First-Grader Reprimanded For Misgendering Classmate

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A first-grade student was reportedly sent to the principal's office for misgendering a transgender student on the playground at a charter school in Rocklin, California. The incident follows controversy surrounding how school officials handled the transgender student's coming out to her peers.

On Aug. 23, executive director Karen England of the conservative Capitol Resource Institute alleged that a first-grade girl was reprimanded by school officials for referring to a transgender girl as a boy at Rocklin Academy Gateway, The Washington Times reports.

"There was a little girl who had been in class with the little boy all last year," England said. "They're in different classes now, but she saw him on the playground yesterday and called him by his name. The little girl was told: 'You can't do that, his name is this name,' and: 'You need to call him a her.' Then she was called to the principal's office."

England added that the student's parents were outraged by the incident and were set to discuss it with school officials that day.

Policy director Chris Plante of the Family Policy Institute of Washington blasted the alleged incident, asserting that it was unfair to chastise a child for not understanding the complexity of gender identity.

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"Imagine how difficult it is for that first-grader to try to understand that the person that she knew as a boy all last year is suddenly a girl," Plante said. "And to hold her to account for that, to send her to the principal's office because she honestly doesn't understand what this means? It's mind-boggling."

Rocklin Academy officials have not confirmed whether the incident took place.

On June 7, the transgender girl came out to her fellow kindergarten students during the end of the Rocklin school year. Her teacher read the class two children's books about gender identity before the student announced herself as transgender. Several parents were upset that they were not given prior notice of what would happen in that class.

"These parents feel betrayed by the school district that they were not notified," England said.

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Under California state law, schools officials do not have to give prior notice to parents about book materials unless they are related to sexual education. Gender identity does not fall under the legal criteria for sexual education.

On Aug. 21, Rocklin staff held a board meeting to address the controversy. Several parents voiced outrage that the teacher would teach their children about transgender issues without consulting them first.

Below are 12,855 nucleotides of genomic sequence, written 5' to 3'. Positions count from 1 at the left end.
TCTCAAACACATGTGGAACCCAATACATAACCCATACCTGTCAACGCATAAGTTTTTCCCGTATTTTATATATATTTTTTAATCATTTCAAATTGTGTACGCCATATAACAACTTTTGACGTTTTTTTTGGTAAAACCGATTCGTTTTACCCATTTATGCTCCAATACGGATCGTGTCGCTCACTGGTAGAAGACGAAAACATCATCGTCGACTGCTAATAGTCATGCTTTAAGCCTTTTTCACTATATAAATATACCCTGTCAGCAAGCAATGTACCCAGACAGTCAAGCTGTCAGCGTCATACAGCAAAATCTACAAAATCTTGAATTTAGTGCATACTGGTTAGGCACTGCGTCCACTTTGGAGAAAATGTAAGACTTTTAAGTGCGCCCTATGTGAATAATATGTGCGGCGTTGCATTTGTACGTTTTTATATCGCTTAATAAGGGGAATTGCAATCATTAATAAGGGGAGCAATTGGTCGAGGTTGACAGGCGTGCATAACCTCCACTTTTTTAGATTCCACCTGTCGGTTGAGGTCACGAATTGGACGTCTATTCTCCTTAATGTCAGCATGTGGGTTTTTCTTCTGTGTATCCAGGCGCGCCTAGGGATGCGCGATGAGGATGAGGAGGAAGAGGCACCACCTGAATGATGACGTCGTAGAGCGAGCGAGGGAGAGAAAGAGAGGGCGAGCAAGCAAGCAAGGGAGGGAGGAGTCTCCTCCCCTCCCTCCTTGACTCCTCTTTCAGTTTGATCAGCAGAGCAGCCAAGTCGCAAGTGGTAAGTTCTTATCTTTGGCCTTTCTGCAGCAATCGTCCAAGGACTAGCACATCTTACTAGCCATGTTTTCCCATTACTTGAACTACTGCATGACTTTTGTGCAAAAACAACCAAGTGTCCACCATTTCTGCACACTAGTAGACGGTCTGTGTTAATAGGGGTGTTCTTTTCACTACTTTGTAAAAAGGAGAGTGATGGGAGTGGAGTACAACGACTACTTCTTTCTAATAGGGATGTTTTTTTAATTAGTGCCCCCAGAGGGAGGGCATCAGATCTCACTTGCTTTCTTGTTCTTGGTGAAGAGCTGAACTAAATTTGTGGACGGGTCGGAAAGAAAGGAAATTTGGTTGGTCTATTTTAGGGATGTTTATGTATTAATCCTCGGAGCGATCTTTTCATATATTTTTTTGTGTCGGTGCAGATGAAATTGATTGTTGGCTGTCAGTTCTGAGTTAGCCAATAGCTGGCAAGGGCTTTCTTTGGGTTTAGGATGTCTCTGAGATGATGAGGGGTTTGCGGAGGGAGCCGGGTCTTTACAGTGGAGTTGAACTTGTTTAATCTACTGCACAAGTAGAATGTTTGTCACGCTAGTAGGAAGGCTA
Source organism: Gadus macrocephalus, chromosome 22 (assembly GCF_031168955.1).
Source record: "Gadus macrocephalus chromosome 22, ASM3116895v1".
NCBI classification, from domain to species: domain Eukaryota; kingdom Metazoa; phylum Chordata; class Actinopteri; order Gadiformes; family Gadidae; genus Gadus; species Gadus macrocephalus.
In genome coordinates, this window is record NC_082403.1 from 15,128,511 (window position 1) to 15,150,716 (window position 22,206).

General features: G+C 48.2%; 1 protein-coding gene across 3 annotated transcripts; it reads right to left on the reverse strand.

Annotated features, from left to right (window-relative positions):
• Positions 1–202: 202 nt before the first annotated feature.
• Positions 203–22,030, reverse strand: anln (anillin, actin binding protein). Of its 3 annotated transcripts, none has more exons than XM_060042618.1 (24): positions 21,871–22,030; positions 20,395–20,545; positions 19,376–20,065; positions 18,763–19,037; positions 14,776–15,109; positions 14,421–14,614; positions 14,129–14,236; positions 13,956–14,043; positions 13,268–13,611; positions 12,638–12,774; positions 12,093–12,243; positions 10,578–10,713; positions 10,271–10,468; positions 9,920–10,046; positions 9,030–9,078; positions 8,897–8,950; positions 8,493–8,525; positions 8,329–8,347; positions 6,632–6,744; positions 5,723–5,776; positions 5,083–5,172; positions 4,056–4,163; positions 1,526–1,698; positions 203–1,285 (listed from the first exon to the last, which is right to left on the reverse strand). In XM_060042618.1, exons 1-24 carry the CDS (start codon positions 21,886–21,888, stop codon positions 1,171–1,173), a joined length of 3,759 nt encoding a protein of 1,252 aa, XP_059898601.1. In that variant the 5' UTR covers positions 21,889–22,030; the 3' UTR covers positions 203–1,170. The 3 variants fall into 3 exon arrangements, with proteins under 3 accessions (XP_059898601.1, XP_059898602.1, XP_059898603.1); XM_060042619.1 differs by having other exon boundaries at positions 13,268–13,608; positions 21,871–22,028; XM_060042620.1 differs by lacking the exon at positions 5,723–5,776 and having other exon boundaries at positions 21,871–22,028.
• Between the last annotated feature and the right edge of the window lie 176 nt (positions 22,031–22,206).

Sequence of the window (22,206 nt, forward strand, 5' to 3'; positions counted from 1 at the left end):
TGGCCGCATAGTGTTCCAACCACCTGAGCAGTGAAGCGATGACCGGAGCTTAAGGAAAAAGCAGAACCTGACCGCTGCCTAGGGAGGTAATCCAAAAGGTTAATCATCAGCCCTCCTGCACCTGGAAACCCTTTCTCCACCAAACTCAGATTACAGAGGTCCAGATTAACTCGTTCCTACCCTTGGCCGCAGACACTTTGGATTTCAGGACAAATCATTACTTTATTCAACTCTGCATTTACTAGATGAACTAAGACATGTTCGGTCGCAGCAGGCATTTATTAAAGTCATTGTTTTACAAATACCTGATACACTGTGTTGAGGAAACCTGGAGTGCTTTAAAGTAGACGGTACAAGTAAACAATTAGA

"My daughter came home crying and shaking so afraid she could turn into a boy," one parent said, according to CBS Sacramento.

Another parent stated that they wanted their daughter "to hear from me as a parent what her gender identity means to her and our family, not from a book that may be controversial."

Meanwhile, some parents voiced approval for how the Rocklin teacher handled the transgender student's coming out.

"This turned out to be a fairly decent way of introducing a topic that I wouldn't otherwise know to do," Ankur Dhawan told KTXL.

Dhawan added: "One of the lessons my daughter was able to learn was that there's fundamental intelligence, dignity and character to every human regardless of what else might be going on."

Legislative manager Jo Michael of Equality California asserted that it is important to introduce young students to the concept of gender identity so that they can learn to accept their transgender peers.

"Most people have a sense of their gender identity at age 3 or 4 ... It's important to note that the other students really do need to have that opportunity to engage and hear from the transgender student," Michael said.

Clinical psychiatrist Swati Rao of UC Davis Children's Hospital also asserted that introducing children to the existence of transgender people would not harm them psychologically.

"There is actually no evidence to show that being exposed to these issues early on makes children any more likely to become LGBT," Rao told The Sacramento Bee. "Hiding information about LGBT folks doesn't make kids any less likely to figure out they are LGBT in the future."

Sources: CBS Sacramento, KTXLThe Sacramento BeeThe Washington Times / Featured Image: Kevin Payravi/Wikimedia Commons / Embedded Images: Eric E Castro/Flickr, Woodleywonderworks/Flickr

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